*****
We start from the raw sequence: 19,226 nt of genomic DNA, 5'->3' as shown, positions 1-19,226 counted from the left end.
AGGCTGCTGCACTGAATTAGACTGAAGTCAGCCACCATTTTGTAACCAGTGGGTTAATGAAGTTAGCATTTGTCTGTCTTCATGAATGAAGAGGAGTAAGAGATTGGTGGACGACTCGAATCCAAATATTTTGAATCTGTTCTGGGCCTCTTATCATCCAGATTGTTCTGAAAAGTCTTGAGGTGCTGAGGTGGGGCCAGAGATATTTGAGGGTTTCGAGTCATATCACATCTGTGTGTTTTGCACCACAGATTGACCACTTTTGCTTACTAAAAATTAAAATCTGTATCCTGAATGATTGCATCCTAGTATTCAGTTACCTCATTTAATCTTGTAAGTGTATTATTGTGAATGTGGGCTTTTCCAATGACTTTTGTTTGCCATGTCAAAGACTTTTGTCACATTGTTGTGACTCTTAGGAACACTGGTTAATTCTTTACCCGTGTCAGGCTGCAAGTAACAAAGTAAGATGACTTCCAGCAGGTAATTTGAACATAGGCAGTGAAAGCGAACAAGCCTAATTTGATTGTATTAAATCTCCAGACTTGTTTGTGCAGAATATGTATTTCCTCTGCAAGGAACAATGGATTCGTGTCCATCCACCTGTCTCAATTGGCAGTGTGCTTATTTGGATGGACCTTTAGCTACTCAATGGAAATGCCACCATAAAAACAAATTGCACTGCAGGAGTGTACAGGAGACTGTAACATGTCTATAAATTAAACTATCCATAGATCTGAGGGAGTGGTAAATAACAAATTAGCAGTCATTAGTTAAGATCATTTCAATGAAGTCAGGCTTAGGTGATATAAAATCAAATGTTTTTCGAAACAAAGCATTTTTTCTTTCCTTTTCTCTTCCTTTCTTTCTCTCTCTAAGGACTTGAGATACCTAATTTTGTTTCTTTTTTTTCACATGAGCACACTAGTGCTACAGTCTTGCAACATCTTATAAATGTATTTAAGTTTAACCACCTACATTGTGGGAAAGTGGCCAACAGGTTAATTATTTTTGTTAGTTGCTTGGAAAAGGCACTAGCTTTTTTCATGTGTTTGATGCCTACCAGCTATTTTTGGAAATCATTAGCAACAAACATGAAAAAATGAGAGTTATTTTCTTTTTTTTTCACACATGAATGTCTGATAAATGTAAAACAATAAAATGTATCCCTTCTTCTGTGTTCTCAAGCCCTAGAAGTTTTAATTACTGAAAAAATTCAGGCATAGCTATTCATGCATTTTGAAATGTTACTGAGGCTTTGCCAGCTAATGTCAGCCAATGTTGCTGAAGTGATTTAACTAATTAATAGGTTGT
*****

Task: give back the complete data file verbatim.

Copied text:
We start from the raw sequence: 19,226 nt of genomic DNA, 5'->3' as shown, positions 1-19,226 counted from the left end.
AGGCTGCTGCACTGAATTAGACTGAAGTCAGCCACCATTTTGTAACCAGTGGGTTAATGAAGTTAGCATTTGTCTGTCTTCATGAATGAAGAGGAGTAAGAGATTGGTGGACGACTCGAATCCAAATATTTTGAATCTGTTCTGGGCCTCTTATCATCCAGATTGTTCTGAAAAGTCTTGAGGTGCTGAGGTGGGGCCAGAGATATTTGAGGGTTTCGAGTCATATCACATCTGTGTGTTTTGCACCACAGATTGACCACTTTTGCTTACTAAAAATTAAAATCTGTATCCTGAATGATTGCATCCTAGTATTCAGTTACCTCATTTAATCTTGTAAGTGTATTATTGTGAATGTGGGCTTTTCCAATGACTTTTGTTTGCCATGTCAAAGACTTTTGTCACATTGTTGTGACTCTTAGGAACACTGGTTAATTCTTTACCCGTGTCAGGCTGCAAGTAACAAAGTAAGATGACTTCCAGCAGGTAATTTGAACATAGGCAGTGAAAGCGAACAAGCCTAATTTGATTGTATTAAATCTCCAGACTTGTTTGTGCAGAATATGTATTTCCTCTGCAAGGAACAATGGATTCGTGTCCATCCACCTGTCTCAATTGGCAGTGTGCTTATTTGGATGGACCTTTAGCTACTCAATGGAAATGCCACCATAAAAACAAATTGCACTGCAGGAGTGTACAGGAGACTGTAACATGTCTATAAATTAAACTATCCATAGATCTGAGGGAGTGGTAAATAACAAATTAGCAGTCATTAGTTAAGATCATTTCAATGAAGTCAGGCTTAGGTGATATAAAATCAAATGTTTTTCGAAACAAAGCATTTTTTCTTTCCTTTTCTCTTCCTTTCTTTCTCTCTCTAAGGACTTGAGATACCTAATTTTGTTTCTTTTTTTTCACATGAGCACACTAGTGCTACAGTCTTGCAACATCTTATAAATGTATTTAAGTTTAACCACCTACATTGTGGGAAAGTGGCCAACAGGTTAATTATTTTTGTTAGTTGCTTGGAAAAGGCACTAGCTTTTTTCATGTGTTTGATGCCTACCAGCTATTTTTGGAAATCATTAGCAACAAACATGAAAAAATGAGAGTTATTTTCTTTTTTTTTCACACATGAATGTCTGATAAATGTAAAACAATAAAATGTATCCCTTCTTCTGTGTTCTCAAGCCCTAGAAGTTTTAATTACTGAAAAAATTCAGGCATAGCTATTCATGCATTTTGAAATGTTACTGAGGCTTTGCCAGCTAATGTCAGCCAATGTTGCTGAAGTGATTTAACTAATTAATAGGTTGT